Mr Norman Macdonald, joiner, Flesherin, has been informed that his son, Pte Duncan Macdonald, Canadians, has died of wounds received in action. He was wounded on 12th April, but reported enquiries by his father failed to elicit from the Records Office any information as tot he nature of his wounds; nor has the date of his death yet transpired. The father then wrote the Commanding Officer who now gives the following information: "In reply to your letter of June 5th with reference to your son, 201539 Pte Duncan Macdonald, Canadian Batt, I deeply regret to inform you that he died of wounds in France and is buried in a cemetery a few miles from the spot where he received his wounds. He was badly wounded in the legs and arms by a shell adn was carried out, but his injuries were to severe to hope for recovery. The Graves Commission, who keep records of all graves, will be able to inform you of theh location of the grave, if you wish. I did not know your son peronsally, but he is well spoken of by both officers and men, and beaars a fine record as a soldier in this unit. I can imagine how deeply you feel this loss, but it may be some consolation to you to know that he shared in the glorious advance and in making the supreme sacrifice, met his fate bravely and unflinchingly and in so doing set an example to those of us who are still left to carry on. The Empire can ill afford to lose such men as he. Please accept my deepest sympathy in your sad loss".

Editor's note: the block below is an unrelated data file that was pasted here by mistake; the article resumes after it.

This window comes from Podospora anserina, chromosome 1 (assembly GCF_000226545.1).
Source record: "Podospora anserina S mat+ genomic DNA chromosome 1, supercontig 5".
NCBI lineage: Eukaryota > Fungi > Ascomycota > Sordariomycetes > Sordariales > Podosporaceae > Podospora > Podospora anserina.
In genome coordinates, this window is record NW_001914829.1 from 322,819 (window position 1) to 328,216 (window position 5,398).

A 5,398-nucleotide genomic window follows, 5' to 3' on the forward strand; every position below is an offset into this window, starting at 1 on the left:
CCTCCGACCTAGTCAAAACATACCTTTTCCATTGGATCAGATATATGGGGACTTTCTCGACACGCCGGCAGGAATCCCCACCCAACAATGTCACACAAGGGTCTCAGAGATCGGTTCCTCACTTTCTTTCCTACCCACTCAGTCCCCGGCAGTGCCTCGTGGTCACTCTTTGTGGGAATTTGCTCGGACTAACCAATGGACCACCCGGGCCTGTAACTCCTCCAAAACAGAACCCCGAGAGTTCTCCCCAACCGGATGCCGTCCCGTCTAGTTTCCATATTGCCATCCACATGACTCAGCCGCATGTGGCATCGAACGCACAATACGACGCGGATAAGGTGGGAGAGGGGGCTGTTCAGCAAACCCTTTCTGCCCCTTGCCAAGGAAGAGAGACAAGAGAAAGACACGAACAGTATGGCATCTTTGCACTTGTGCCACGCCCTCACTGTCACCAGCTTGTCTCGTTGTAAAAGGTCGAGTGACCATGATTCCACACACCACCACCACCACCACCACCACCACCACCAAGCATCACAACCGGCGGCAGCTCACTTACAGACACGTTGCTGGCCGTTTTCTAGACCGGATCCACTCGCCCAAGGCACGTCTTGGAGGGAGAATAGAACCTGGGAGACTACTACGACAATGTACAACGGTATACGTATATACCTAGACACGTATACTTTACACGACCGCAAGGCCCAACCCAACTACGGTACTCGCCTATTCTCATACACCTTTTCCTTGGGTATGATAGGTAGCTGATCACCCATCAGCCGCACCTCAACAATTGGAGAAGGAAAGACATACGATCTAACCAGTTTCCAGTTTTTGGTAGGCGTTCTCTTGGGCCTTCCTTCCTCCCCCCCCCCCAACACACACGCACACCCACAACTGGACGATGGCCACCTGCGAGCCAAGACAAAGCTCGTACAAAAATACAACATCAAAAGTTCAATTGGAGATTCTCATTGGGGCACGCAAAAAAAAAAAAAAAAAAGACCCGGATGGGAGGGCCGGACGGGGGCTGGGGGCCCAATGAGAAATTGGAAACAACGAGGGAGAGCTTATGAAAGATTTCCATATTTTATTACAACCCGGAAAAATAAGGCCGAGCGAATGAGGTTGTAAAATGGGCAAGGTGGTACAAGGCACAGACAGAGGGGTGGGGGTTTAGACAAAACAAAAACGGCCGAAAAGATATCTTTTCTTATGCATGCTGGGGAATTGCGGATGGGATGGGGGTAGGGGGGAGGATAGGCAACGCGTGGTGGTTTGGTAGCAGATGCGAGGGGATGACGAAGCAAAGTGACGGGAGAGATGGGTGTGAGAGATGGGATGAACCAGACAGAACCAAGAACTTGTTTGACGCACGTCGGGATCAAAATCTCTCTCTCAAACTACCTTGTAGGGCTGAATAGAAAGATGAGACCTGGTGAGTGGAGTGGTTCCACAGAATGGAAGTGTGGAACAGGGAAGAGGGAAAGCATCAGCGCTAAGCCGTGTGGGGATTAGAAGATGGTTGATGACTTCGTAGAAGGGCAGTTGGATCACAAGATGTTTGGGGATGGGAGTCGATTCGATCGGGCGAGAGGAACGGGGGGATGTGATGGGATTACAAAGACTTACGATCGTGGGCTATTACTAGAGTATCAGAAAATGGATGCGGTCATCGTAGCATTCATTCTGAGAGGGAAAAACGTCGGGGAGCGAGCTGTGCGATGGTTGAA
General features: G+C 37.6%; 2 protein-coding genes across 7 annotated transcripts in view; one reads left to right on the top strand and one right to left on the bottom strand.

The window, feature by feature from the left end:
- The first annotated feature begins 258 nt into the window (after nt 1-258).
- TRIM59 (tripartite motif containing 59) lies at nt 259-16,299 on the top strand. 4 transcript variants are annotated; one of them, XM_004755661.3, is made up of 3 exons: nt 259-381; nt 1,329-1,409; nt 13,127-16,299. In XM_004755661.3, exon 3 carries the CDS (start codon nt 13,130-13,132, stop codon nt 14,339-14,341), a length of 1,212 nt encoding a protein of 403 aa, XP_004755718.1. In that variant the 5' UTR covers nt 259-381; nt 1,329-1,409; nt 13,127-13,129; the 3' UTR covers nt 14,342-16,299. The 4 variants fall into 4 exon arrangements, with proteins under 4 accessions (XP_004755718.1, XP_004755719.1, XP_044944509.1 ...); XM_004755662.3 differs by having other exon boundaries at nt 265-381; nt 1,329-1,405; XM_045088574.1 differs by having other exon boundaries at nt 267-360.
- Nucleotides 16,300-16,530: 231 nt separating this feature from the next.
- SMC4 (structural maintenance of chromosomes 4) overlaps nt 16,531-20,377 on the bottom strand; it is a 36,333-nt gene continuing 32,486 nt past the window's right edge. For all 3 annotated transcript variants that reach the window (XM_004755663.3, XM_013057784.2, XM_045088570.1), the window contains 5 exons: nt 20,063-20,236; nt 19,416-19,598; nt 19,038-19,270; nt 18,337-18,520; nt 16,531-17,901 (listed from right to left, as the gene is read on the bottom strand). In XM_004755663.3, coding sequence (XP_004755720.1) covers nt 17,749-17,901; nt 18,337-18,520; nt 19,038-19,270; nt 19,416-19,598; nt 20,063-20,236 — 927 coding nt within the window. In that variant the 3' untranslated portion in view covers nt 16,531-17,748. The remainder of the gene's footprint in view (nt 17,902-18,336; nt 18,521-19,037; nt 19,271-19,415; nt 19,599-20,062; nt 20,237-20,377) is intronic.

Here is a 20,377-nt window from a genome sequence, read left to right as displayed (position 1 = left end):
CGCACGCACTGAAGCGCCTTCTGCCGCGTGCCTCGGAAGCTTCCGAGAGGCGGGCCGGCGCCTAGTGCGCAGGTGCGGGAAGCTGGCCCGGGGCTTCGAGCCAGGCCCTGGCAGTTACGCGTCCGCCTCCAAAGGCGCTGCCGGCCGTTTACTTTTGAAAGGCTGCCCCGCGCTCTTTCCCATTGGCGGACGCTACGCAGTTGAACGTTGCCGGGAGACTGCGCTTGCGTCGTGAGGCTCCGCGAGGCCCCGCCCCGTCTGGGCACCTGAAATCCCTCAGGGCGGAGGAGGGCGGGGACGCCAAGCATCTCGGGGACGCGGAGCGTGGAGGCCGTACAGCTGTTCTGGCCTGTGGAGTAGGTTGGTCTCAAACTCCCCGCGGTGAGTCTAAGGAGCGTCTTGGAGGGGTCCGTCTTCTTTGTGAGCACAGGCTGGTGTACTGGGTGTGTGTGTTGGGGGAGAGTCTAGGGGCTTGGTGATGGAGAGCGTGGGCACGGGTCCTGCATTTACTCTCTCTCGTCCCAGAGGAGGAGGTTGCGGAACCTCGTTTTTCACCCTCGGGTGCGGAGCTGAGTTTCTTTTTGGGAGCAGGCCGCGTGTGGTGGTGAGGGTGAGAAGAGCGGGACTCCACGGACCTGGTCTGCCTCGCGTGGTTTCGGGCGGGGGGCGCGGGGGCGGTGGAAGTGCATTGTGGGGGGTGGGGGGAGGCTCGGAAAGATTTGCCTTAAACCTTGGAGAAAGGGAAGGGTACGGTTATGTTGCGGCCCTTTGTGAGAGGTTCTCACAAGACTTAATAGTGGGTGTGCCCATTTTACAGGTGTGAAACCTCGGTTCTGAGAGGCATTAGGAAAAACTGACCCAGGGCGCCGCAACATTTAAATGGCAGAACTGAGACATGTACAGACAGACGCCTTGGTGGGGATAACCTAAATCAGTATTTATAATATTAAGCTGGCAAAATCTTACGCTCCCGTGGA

The late soldier, who was 32 years of age, emigrated to Canada twelve years ago. He was a member of the Lewis Society, Toronto, amongst whom he was a great favourite. Two of his brothers are now serving in the Navy. His oldest brother, Murdo, a bombardier in the RGA, was accidentally killed in the Isle of Wight sixteen years ago by the bursting of a gun during field practice. Much sympathy is felt for this patriotic family in their time of sorrow.